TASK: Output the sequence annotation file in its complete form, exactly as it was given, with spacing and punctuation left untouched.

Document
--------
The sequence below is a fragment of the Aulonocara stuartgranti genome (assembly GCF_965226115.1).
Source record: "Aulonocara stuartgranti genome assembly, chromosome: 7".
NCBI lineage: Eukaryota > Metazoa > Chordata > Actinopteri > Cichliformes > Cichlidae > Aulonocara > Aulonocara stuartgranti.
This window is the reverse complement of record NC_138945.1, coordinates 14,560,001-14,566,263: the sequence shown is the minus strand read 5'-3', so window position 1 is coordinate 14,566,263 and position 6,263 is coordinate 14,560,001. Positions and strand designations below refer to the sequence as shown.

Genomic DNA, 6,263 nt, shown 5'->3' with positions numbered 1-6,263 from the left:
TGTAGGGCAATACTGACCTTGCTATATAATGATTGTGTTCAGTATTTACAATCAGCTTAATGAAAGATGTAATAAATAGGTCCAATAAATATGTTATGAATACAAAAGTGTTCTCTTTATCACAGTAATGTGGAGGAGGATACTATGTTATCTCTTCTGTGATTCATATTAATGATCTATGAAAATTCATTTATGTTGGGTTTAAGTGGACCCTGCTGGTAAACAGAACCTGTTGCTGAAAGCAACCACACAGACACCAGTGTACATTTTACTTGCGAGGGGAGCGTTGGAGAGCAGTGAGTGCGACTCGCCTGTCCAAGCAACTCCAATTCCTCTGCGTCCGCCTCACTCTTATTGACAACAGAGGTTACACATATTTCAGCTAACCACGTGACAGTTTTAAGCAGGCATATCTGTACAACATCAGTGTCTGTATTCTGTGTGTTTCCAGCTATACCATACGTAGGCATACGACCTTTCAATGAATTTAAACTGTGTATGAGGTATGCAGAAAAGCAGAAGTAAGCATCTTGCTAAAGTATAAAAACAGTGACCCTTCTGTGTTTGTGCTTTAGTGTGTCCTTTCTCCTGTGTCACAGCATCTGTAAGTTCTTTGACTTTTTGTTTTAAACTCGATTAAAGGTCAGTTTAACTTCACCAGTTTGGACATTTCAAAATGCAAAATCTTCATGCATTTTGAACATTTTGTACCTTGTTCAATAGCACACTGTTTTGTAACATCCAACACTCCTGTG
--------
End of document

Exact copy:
The sequence below is a fragment of the Aulonocara stuartgranti genome (assembly GCF_965226115.1).
Source record: "Aulonocara stuartgranti genome assembly, chromosome: 7".
NCBI lineage: Eukaryota > Metazoa > Chordata > Actinopteri > Cichliformes > Cichlidae > Aulonocara > Aulonocara stuartgranti.
This window is the reverse complement of record NC_138945.1, coordinates 14,560,001-14,566,263: the sequence shown is the minus strand read 5'-3', so window position 1 is coordinate 14,566,263 and position 6,263 is coordinate 14,560,001. Positions and strand designations below refer to the sequence as shown.

Genomic DNA, 6,263 nt, shown 5'->3' with positions numbered 1-6,263 from the left:
TGTAGGGCAATACTGACCTTGCTATATAATGATTGTGTTCAGTATTTACAATCAGCTTAATGAAAGATGTAATAAATAGGTCCAATAAATATGTTATGAATACAAAAGTGTTCTCTTTATCACAGTAATGTGGAGGAGGATACTATGTTATCTCTTCTGTGATTCATATTAATGATCTATGAAAATTCATTTATGTTGGGTTTAAGTGGACCCTGCTGGTAAACAGAACCTGTTGCTGAAAGCAACCACACAGACACCAGTGTACATTTTACTTGCGAGGGGAGCGTTGGAGAGCAGTGAGTGCGACTCGCCTGTCCAAGCAACTCCAATTCCTCTGCGTCCGCCTCACTCTTATTGACAACAGAGGTTACACATATTTCAGCTAACCACGTGACAGTTTTAAGCAGGCATATCTGTACAACATCAGTGTCTGTATTCTGTGTGTTTCCAGCTATACCATACGTAGGCATACGACCTTTCAATGAATTTAAACTGTGTATGAGGTATGCAGAAAAGCAGAAGTAAGCATCTTGCTAAAGTATAAAAACAGTGACCCTTCTGTGTTTGTGCTTTAGTGTGTCCTTTCTCCTGTGTCACAGCATCTGTAAGTTCTTTGACTTTTTGTTTTAAACTCGATTAAAGGTCAGTTTAACTTCACCAGTTTGGACATTTCAAAATGCAAAATCTTCATGCATTTTGAACATTTTGTACCTTGTTCAATAGCACACTGTTTTGTAACATCCAACACTCCTGTG